Not Quite Shocking Enough
What made Jane’s Addiction essential 20-plus years ago was not the music alone; it was the tapestry interwoven among the instruments, the melodies, the sonic explorations and textures, and the words of Perry Farrell. Perry Farrell was a man in love: in love with youth, in love with bohemia, in love with drugs, in love with life. Their gestalt reflected an overwhelming compulsion to express. Nothing’s Shocking and Ritual de lo Habitual transcend their medium; the song “Three Days” is as indispensible a piece of American art as any Wyeth painting.
Their newest album, The Great Escape Artist, has more in common with 2003’s passable but forgettable Strays than with those early masterpieces. Like Strays, the songs are relatively short and catchy, but also lacking in emotional impact. Song subjects include revenge, fist-shaking, and finding oneself—hackneyed topics compared to the depths explored in Farrell’s early days. The lyrics sound like a 52-year-old man trying to write what he thinks today’s youth would want to hear.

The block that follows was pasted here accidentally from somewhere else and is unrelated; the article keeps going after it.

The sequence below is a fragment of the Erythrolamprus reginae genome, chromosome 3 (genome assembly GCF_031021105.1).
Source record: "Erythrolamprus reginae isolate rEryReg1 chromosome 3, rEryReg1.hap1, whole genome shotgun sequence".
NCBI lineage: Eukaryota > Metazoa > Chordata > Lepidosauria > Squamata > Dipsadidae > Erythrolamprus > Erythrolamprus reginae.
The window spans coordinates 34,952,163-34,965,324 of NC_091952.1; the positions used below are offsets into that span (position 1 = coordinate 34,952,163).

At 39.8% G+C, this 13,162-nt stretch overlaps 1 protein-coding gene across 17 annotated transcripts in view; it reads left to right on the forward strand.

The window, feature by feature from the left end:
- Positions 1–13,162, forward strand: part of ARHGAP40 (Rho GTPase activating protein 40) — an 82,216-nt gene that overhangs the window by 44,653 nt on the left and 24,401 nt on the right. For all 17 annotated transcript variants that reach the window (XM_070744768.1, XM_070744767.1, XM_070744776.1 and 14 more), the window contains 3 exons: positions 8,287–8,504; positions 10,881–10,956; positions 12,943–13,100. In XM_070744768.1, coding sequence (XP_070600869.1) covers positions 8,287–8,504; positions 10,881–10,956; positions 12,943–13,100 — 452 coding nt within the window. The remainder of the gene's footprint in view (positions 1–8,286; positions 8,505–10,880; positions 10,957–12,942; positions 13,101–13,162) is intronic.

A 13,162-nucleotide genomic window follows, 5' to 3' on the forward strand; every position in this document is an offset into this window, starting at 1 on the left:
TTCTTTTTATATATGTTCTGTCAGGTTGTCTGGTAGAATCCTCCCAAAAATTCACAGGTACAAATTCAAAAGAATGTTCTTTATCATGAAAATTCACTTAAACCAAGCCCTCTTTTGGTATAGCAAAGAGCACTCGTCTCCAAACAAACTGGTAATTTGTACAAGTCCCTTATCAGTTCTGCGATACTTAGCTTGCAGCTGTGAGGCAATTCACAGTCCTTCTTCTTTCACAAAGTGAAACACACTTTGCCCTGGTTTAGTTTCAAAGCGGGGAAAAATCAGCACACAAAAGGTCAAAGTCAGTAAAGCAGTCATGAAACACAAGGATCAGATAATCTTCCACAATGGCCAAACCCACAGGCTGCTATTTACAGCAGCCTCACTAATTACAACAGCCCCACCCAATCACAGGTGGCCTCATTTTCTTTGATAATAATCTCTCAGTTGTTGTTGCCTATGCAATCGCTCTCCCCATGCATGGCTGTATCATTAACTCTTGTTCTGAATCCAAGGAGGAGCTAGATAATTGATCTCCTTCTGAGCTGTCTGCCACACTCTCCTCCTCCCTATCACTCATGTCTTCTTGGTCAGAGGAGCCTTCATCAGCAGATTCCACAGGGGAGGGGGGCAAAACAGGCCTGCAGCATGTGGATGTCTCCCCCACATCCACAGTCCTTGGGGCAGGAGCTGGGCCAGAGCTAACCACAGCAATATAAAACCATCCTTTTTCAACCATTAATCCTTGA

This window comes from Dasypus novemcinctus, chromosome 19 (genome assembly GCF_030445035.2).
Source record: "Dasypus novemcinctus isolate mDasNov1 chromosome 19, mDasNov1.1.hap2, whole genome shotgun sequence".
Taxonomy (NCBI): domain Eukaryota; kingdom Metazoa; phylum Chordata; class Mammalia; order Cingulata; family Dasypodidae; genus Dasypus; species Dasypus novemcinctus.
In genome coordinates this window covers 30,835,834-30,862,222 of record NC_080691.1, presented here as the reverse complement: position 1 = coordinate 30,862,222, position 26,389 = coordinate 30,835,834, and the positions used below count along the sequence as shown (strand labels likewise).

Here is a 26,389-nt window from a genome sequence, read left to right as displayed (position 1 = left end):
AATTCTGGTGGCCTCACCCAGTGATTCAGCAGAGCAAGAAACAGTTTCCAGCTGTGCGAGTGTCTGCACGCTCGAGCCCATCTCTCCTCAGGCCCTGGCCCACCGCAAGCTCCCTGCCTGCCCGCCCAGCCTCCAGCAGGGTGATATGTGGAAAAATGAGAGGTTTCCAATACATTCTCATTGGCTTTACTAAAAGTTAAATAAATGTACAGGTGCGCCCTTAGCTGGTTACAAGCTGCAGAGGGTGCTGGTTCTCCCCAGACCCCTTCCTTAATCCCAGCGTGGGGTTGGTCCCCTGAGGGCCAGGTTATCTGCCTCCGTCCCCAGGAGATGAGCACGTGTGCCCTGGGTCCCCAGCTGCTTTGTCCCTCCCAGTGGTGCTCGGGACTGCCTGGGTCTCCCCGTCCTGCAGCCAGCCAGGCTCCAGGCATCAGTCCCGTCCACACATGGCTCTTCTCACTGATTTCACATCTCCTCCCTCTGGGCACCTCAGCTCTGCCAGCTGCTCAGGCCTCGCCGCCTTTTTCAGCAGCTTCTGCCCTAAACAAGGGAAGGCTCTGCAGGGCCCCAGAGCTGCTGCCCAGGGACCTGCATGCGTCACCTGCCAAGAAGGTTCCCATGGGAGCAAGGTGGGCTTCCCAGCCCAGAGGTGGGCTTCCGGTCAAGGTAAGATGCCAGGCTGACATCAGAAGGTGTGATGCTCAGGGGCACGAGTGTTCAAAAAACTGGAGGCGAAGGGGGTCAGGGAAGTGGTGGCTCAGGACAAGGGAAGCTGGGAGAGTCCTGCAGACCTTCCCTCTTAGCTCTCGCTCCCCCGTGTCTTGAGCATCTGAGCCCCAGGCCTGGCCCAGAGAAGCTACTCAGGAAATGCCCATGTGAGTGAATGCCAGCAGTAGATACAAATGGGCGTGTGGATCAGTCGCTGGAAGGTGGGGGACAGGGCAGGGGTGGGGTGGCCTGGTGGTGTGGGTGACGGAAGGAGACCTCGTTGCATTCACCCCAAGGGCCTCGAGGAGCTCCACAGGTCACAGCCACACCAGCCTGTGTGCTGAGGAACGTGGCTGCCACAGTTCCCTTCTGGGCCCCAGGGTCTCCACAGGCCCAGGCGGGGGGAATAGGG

Musically, however, the album delivers. TV on the Radio’s Dave Sitek on bass and Rich Costey’s production help give the album a spacey sheen. Artist rocks less than Strays, and it suits the band, feeling less like someone attempting to sound like Jane’s Addiction and more like an evolution. The songwriting proves that Jane’s Addiction can show younger bands, many of which they have influenced, how to compose proper dynamic rises and falls and support them with indelible refrains. Seriously, try not to get hooked by the powerful chorus of “Irresistible Force” or the drive of “Splash a Little Water on It.”
Dave Navarro’s guitar work is subtle, not flashy but still recognizable, at its strongest on the plodding “End to the Lies.” Steven Perkins’ percussion features the controlled wildness that helped define Jane’s Addiction’s sound since their inception. Artist bests the interstitial Strays in every way, even if you shouldn’t mention it in the same breath as their classic works. Still, if this represents a new beginning rather than a attempt at reprisal, it’s an impressive new start.